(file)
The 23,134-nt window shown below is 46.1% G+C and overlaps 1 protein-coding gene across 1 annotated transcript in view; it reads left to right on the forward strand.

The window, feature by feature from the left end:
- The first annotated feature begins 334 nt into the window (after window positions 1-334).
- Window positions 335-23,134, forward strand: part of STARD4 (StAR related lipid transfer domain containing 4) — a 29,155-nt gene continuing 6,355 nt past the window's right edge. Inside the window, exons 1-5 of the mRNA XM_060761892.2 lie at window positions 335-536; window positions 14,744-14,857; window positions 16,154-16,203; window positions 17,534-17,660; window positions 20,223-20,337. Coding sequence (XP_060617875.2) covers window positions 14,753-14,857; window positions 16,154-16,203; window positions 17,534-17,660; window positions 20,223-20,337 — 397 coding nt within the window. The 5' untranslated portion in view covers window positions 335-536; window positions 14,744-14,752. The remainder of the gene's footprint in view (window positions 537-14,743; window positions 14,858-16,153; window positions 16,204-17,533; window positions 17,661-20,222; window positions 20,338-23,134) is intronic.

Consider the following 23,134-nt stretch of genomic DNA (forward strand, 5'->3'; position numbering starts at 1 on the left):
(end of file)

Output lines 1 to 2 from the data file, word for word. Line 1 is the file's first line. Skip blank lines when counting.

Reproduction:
The 23,134-nt window shown below is 46.1% G+C and overlaps 1 protein-coding gene across 1 annotated transcript in view; it reads left to right on the forward strand.

The window, feature by feature from the left end: